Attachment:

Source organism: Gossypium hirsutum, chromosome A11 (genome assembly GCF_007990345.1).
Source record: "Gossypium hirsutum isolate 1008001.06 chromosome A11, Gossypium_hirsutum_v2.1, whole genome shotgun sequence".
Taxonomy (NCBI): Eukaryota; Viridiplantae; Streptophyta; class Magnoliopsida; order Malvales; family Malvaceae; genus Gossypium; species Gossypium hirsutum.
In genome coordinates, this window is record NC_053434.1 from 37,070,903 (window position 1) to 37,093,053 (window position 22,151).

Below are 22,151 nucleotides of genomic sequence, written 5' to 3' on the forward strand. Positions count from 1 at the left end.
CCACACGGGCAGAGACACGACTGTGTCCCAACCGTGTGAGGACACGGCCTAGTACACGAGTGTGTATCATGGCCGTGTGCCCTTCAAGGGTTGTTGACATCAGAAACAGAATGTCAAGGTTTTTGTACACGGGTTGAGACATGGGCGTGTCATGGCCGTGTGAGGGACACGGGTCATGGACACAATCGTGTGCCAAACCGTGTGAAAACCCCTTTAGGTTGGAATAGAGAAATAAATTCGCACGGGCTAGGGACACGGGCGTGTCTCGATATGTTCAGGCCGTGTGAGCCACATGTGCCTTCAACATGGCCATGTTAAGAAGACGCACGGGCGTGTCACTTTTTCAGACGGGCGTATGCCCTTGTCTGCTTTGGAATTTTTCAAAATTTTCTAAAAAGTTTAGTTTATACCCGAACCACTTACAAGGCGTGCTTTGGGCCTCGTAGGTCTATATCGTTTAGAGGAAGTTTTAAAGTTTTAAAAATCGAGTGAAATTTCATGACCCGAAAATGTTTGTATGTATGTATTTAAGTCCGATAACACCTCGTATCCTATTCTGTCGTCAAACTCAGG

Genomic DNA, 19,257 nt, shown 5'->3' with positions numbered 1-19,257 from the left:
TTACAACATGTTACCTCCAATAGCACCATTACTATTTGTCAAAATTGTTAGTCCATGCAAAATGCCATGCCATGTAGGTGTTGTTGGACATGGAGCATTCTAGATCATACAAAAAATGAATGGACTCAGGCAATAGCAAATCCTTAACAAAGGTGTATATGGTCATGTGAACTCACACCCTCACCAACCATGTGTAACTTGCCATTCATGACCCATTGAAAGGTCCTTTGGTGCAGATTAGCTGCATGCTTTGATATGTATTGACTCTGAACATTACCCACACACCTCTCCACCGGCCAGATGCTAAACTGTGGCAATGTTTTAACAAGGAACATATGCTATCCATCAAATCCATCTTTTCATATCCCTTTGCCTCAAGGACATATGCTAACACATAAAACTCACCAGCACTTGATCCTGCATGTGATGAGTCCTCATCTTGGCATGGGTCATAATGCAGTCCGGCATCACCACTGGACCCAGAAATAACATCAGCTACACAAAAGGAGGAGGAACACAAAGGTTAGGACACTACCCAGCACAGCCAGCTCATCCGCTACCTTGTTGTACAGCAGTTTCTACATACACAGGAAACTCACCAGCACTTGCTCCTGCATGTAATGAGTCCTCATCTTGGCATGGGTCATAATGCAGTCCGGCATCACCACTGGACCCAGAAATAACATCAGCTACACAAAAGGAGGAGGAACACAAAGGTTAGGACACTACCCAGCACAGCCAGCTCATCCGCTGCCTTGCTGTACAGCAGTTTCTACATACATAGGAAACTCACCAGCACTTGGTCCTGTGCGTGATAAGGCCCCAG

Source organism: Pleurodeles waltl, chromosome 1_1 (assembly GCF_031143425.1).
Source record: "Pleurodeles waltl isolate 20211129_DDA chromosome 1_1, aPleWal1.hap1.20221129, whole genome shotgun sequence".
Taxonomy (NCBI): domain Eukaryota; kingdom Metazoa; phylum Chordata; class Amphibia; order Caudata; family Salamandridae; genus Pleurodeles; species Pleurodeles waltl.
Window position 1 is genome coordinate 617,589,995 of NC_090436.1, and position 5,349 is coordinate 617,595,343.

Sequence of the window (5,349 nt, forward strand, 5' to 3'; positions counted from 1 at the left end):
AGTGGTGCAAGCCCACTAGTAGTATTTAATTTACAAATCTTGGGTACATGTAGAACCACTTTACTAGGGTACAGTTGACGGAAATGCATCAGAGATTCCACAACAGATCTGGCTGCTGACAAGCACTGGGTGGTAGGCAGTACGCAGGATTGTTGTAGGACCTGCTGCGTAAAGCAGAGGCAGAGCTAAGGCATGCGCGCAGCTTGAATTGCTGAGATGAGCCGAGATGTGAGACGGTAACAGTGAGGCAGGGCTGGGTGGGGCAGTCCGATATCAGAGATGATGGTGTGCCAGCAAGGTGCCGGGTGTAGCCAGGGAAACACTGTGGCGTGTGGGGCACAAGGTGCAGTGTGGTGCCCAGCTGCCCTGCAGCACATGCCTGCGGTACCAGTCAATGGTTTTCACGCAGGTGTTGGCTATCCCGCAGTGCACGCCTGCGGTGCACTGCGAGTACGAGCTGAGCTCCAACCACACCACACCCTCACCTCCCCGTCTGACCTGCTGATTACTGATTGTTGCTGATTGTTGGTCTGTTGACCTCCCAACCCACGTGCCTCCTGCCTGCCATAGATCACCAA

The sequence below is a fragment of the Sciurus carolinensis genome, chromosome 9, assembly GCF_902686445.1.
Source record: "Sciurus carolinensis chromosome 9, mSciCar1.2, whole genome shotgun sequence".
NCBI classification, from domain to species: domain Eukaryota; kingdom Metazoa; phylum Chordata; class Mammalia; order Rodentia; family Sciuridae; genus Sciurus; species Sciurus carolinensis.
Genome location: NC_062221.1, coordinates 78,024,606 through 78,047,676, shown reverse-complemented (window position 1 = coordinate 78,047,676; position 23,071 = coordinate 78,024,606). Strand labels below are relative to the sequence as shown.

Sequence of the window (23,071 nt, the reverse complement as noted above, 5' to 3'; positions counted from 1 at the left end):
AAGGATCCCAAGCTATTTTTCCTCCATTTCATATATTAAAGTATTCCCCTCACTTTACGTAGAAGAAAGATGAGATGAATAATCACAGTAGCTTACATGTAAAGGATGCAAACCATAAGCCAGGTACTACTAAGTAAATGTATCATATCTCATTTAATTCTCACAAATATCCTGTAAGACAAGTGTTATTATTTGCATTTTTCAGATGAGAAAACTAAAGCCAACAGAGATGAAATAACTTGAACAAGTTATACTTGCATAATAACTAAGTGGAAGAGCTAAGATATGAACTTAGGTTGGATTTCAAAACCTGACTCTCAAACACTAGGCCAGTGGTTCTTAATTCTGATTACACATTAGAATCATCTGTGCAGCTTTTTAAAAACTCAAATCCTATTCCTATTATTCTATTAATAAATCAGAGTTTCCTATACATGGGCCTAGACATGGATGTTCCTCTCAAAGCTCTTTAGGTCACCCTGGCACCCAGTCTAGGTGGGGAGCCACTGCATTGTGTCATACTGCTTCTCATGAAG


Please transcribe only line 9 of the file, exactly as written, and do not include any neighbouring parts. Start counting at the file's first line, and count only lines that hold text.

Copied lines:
Source organism: Pleurodeles waltl, chromosome 1_1 (assembly GCF_031143425.1).